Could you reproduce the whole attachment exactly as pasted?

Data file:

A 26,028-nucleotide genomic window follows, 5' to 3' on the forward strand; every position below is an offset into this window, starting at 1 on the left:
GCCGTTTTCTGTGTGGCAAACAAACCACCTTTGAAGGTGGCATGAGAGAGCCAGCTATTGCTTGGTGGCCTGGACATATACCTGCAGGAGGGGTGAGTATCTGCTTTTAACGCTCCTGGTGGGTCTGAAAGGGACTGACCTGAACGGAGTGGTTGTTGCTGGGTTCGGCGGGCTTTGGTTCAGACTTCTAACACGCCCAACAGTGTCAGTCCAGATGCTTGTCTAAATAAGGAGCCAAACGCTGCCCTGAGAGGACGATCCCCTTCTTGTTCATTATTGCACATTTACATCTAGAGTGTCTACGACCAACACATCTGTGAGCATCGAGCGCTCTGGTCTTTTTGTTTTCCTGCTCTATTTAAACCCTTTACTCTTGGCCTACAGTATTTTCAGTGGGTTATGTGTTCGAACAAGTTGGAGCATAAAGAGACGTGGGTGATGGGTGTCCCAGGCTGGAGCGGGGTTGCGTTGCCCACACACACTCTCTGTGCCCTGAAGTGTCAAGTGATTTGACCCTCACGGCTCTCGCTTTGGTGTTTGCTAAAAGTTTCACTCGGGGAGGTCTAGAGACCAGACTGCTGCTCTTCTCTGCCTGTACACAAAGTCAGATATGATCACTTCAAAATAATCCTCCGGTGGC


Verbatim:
A 26,028-nucleotide genomic window follows, 5' to 3' on the forward strand; every position below is an offset into this window, starting at 1 on the left:
GCCGTTTTCTGTGTGGCAAACAAACCACCTTTGAAGGTGGCATGAGAGAGCCAGCTATTGCTTGGTGGCCTGGACATATACCTGCAGGAGGGGTGAGTATCTGCTTTTAACGCTCCTGGTGGGTCTGAAAGGGACTGACCTGAACGGAGTGGTTGTTGCTGGGTTCGGCGGGCTTTGGTTCAGACTTCTAACACGCCCAACAGTGTCAGTCCAGATGCTTGTCTAAATAAGGAGCCAAACGCTGCCCTGAGAGGACGATCCCCTTCTTGTTCATTATTGCACATTTACATCTAGAGTGTCTACGACCAACACATCTGTGAGCATCGAGCGCTCTGGTCTTTTTGTTTTCCTGCTCTATTTAAACCCTTTACTCTTGGCCTACAGTATTTTCAGTGGGTTATGTGTTCGAACAAGTTGGAGCATAAAGAGACGTGGGTGATGGGTGTCCCAGGCTGGAGCGGGGTTGCGTTGCCCACACACACTCTCTGTGCCCTGAAGTGTCAAGTGATTTGACCCTCACGGCTCTCGCTTTGGTGTTTGCTAAAAGTTTCACTCGGGGAGGTCTAGAGACCAGACTGCTGCTCTTCTCTGCCTGTACACAAAGTCAGATATGATCACTTCAAAATAATCCTCCGGTGGC